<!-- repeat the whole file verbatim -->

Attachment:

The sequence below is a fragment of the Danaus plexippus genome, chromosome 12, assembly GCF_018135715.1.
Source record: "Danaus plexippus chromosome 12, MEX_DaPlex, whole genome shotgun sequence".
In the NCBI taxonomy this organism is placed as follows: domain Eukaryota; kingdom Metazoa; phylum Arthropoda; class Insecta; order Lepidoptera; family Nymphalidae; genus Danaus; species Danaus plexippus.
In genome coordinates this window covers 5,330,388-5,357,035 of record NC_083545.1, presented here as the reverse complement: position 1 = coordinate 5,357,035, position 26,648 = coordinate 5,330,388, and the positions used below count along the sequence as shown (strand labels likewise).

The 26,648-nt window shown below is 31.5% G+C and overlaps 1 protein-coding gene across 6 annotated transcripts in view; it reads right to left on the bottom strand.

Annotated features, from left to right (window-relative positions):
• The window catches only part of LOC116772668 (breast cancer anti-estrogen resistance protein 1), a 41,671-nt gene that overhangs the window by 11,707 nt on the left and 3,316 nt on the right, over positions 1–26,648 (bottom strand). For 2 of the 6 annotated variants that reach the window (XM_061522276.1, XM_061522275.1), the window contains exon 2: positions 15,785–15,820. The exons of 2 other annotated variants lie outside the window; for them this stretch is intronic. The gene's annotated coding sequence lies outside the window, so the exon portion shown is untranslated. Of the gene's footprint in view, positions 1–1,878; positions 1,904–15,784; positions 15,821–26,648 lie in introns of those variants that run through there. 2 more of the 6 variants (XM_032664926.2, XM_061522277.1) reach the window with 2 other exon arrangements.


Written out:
The sequence below is a fragment of the Danaus plexippus genome, chromosome 12, assembly GCF_018135715.1.
Source record: "Danaus plexippus chromosome 12, MEX_DaPlex, whole genome shotgun sequence".
In the NCBI taxonomy this organism is placed as follows: domain Eukaryota; kingdom Metazoa; phylum Arthropoda; class Insecta; order Lepidoptera; family Nymphalidae; genus Danaus; species Danaus plexippus.
In genome coordinates this window covers 5,330,388-5,357,035 of record NC_083545.1, presented here as the reverse complement: position 1 = coordinate 5,357,035, position 26,648 = coordinate 5,330,388, and the positions used below count along the sequence as shown (strand labels likewise).

The 26,648-nt window shown below is 31.5% G+C and overlaps 1 protein-coding gene across 6 annotated transcripts in view; it reads right to left on the bottom strand.

Annotated features, from left to right (window-relative positions):
• The window catches only part of LOC116772668 (breast cancer anti-estrogen resistance protein 1), a 41,671-nt gene that overhangs the window by 11,707 nt on the left and 3,316 nt on the right, over positions 1–26,648 (bottom strand). For 2 of the 6 annotated variants that reach the window (XM_061522276.1, XM_061522275.1), the window contains exon 2: positions 15,785–15,820. The exons of 2 other annotated variants lie outside the window; for them this stretch is intronic. The gene's annotated coding sequence lies outside the window, so the exon portion shown is untranslated. Of the gene's footprint in view, positions 1–1,878; positions 1,904–15,784; positions 15,821–26,648 lie in introns of those variants that run through there. 2 more of the 6 variants (XM_032664926.2, XM_061522277.1) reach the window with 2 other exon arrangements.